African easterly waves (AEWs) are areas of low air pressure that move westward across North Africa and into the Atlantic Ocean. AEWs can cause intense thunderstorms, and, once over the warm waters of the Atlantic Ocean, they may become tropical cyclones that might affect the Caribbean and North America. In summer, many AEWs form in, or move through, the West African Monsoon (WAM), a seasonal shift in winds and rain that causes most of the rainfall in the region. AEWs change intensity during the summer season (called “intraseasonal cycles”), and these changes are important for farming in Africa and for tropical cyclones in the Atlantic Ocean. Most intraseasonal cycles in the tropics are associated with the Madden-Julian oscillation (MJO), a pulse of winds, clouds and rainfall that moves eastward around the world near the equator every 30 to 60 days. It was believed that the MJO controlled intraseasonal cycles of the WAM, including AEWs. The authors used a new technique in the Weather Research and Forecasting (WRF) Model to block the MJO and its impacts from reaching Africa.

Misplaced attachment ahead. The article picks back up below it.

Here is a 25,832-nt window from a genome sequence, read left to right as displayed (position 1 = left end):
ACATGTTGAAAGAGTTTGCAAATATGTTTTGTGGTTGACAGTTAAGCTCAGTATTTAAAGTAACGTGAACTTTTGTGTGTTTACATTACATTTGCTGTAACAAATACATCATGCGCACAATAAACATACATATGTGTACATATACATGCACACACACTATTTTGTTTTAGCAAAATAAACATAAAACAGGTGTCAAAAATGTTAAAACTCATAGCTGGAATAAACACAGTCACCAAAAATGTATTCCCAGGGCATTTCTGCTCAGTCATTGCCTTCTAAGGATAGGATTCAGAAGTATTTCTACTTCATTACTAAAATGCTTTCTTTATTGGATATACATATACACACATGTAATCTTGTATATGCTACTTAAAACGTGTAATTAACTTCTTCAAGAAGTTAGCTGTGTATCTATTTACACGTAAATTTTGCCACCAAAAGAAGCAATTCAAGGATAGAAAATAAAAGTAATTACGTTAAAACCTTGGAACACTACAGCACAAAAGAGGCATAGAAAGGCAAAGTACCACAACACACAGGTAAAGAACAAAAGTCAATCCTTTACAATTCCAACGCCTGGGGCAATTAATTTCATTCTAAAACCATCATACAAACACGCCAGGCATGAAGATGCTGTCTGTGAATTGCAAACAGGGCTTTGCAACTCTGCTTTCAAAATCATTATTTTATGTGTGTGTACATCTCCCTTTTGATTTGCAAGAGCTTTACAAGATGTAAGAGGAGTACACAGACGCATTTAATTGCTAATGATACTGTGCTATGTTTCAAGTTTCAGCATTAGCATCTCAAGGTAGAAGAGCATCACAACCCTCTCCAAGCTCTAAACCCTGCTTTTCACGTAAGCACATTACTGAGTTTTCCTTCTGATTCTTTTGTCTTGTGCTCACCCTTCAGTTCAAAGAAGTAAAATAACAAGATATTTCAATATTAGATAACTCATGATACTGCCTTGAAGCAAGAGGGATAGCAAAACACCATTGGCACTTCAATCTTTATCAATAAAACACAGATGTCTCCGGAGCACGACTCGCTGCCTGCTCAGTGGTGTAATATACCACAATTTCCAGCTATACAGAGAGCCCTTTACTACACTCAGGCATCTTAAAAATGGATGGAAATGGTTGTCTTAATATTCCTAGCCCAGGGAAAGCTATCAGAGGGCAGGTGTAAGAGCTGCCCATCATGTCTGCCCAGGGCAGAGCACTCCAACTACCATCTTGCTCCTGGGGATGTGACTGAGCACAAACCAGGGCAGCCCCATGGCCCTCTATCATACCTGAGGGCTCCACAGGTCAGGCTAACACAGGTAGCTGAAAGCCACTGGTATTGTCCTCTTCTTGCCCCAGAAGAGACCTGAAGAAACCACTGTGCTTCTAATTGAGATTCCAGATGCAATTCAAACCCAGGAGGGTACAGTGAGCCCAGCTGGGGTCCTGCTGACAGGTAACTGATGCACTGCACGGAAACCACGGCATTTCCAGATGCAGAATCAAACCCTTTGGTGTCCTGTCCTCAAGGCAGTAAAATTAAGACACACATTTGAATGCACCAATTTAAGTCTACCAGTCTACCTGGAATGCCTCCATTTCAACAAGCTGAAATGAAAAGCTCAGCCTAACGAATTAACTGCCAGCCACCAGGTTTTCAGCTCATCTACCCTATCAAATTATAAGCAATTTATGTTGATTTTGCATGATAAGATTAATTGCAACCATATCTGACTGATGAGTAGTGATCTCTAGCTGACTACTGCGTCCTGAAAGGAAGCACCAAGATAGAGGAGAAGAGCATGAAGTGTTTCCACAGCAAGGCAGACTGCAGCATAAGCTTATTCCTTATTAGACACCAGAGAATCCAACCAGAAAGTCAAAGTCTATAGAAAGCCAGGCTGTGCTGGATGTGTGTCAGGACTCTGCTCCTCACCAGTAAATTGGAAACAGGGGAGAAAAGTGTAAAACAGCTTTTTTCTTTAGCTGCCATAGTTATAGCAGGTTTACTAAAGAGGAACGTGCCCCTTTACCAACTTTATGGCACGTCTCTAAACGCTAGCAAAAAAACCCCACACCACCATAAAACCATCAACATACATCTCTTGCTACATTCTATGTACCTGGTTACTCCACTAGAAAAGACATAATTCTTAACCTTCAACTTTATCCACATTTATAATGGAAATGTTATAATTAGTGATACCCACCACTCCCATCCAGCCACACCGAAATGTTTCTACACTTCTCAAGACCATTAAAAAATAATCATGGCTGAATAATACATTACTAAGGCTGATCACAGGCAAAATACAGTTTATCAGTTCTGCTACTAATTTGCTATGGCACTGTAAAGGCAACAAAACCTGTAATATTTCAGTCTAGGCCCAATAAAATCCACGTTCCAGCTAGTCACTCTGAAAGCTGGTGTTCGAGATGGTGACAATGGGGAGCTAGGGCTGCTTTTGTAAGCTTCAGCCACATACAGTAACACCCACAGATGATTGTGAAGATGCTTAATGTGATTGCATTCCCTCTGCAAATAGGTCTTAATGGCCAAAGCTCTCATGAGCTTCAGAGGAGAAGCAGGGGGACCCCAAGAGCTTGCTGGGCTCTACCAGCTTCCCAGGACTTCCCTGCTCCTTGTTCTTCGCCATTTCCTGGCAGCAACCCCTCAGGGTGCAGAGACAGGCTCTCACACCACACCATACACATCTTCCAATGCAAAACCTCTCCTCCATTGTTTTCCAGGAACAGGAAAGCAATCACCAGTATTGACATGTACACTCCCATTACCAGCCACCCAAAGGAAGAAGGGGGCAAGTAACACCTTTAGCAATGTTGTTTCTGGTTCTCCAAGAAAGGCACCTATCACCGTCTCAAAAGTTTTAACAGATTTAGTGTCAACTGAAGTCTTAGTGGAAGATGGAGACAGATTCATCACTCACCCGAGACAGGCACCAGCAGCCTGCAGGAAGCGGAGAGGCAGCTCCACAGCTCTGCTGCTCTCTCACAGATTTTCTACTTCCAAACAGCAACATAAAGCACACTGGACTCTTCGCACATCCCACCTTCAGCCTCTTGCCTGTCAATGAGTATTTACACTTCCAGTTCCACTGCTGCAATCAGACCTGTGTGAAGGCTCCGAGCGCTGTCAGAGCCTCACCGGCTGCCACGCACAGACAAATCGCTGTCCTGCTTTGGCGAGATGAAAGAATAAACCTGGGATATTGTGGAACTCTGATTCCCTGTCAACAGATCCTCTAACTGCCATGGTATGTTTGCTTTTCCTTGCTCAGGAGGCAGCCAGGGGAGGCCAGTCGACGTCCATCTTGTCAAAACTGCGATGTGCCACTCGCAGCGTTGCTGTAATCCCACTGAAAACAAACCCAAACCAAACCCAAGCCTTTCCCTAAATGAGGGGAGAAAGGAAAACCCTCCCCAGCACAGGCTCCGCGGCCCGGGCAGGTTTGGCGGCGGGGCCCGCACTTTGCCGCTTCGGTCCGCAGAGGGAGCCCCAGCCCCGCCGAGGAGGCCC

Satellite imagery showing thunderstorms that form with AEWs (circled) moving westward across Africa into the Atlantic Ocean.
- The MJO is not necessary for intraseasonal cycles of the WAM, including AEWs.
- Even though the MJO is not necessary for these intraseasonal cycles, it is important for the pacing of AEW activity.
You can read the paper at http://journals.ametsoc.org/doi/abs/10.1175/JCLI-D-16-0750.1.